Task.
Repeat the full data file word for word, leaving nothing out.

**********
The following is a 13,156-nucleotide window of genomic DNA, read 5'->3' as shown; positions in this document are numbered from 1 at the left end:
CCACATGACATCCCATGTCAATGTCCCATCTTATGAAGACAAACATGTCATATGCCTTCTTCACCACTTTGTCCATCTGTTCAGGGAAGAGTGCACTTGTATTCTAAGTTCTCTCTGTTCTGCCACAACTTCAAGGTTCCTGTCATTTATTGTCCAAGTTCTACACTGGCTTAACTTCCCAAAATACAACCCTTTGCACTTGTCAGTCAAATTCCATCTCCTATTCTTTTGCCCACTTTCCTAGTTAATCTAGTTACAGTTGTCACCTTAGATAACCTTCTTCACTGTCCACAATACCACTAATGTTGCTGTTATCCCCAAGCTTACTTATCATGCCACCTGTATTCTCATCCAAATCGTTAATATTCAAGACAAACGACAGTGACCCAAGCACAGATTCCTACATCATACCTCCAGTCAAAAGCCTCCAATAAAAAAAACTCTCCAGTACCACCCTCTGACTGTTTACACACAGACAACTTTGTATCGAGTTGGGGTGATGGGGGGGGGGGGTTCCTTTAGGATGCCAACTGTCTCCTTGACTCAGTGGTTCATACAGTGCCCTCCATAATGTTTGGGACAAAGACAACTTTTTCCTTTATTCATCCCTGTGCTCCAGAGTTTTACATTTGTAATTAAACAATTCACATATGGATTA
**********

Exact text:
The following is a 13,156-nucleotide window of genomic DNA, read 5'->3' as shown; positions in this document are numbered from 1 at the left end:
CCACATGACATCCCATGTCAATGTCCCATCTTATGAAGACAAACATGTCATATGCCTTCTTCACCACTTTGTCCATCTGTTCAGGGAAGAGTGCACTTGTATTCTAAGTTCTCTCTGTTCTGCCACAACTTCAAGGTTCCTGTCATTTATTGTCCAAGTTCTACACTGGCTTAACTTCCCAAAATACAACCCTTTGCACTTGTCAGTCAAATTCCATCTCCTATTCTTTTGCCCACTTTCCTAGTTAATCTAGTTACAGTTGTCACCTTAGATAACCTTCTTCACTGTCCACAATACCACTAATGTTGCTGTTATCCCCAAGCTTACTTATCATGCCACCTGTATTCTCATCCAAATCGTTAATATTCAAGACAAACGACAGTGACCCAAGCACAGATTCCTACATCATACCTCCAGTCAAAAGCCTCCAATAAAAAAAACTCTCCAGTACCACCCTCTGACTGTTTACACACAGACAACTTTGTATCGAGTTGGGGTGATGGGGGGGGGGGGTTCCTTTAGGATGCCAACTGTCTCCTTGACTCAGTGGTTCATACAGTGCCCTCCATAATGTTTGGGACAAAGACAACTTTTTCCTTTATTCATCCCTGTGCTCCAGAGTTTTACATTTGTAATTAAACAATTCACATATGGATTA